Tuesday, March 08, 2016

Tips for Using Discussion in Sunday School

Recently I was asked about using discussion in Sunday School classes and thought it might be a pretty good idea for a blog post. Most teachers I have sat under prefer to lecture and some do so very well. Others, however, do not. Lecture is a passive approach to teaching with a rather low retention rate. Participatory teaching methods, such as group discussion, dramatically increase retention of the information being taught.

While discussion can be a powerful part of teaching biblical truth, there are times when it is not really a suitable approach. The reasons you may want to use discussion can be grouped into three categories - intellectual, emotional, and social.[i]

     Intellectual: discussion is one of the most effective ways to make your class aware of the range of views on a given topic. This might be a place where discussion is helpful in assisting with a life application point you are making.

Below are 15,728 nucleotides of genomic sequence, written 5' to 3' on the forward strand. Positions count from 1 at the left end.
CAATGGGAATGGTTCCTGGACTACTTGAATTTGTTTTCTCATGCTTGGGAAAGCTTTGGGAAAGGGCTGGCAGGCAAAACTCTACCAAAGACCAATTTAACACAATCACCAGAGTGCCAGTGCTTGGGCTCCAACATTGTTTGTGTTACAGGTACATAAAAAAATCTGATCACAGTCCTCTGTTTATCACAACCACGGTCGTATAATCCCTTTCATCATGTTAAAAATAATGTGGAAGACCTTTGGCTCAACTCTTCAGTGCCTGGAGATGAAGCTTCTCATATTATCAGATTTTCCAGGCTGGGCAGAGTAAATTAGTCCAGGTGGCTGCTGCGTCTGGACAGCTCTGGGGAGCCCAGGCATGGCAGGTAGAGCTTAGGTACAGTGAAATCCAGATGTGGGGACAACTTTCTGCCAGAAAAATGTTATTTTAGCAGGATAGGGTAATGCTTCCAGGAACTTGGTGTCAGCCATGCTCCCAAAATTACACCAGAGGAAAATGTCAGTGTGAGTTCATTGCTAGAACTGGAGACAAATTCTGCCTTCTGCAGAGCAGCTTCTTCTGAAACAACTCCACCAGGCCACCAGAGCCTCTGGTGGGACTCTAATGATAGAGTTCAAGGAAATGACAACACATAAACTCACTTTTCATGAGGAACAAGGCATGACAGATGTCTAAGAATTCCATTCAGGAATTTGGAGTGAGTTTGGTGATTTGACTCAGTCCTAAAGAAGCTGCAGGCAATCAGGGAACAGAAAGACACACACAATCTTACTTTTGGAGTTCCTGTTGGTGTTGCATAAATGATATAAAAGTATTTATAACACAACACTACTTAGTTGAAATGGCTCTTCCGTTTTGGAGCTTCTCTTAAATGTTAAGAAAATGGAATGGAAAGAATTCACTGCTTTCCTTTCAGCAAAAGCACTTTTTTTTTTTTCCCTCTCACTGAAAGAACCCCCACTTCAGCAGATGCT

Emotional: discussion can be very helpful in helping your class to make an emotional connection to a given aspect of Scripture. For example, a lesson on Matthew 6:9-13 (the Lord's Prayer) would benefit from taking a few minutes to share their personal experience with prayer in their lives.

     Social: discussion can help your class grow closer together as members have the opportunity to hear others' views and learn from one another. 

I am a fan of class discussion as a means of helping to teach biblical truth. Adding/including a discussion component, once you've gotten your lesson moving, can be very helpful though you should have a fairly specific goal in mind (intellectual/emotional/social) as you're preparing for your time with your class.

As you're thinking through the sorts of questions you might ask, keep in mind the question/s should tie back to the biblical truth you are teaching. In addition, when using discussion in your class, part of the lesson is helping the members of your class to understand the significance or importance of the particular question you're discussing.

[i] William R. Yount, Called to Teach: An Introduction to the Ministry of Teaching (Nashville: Broadman & Holman, 1999).

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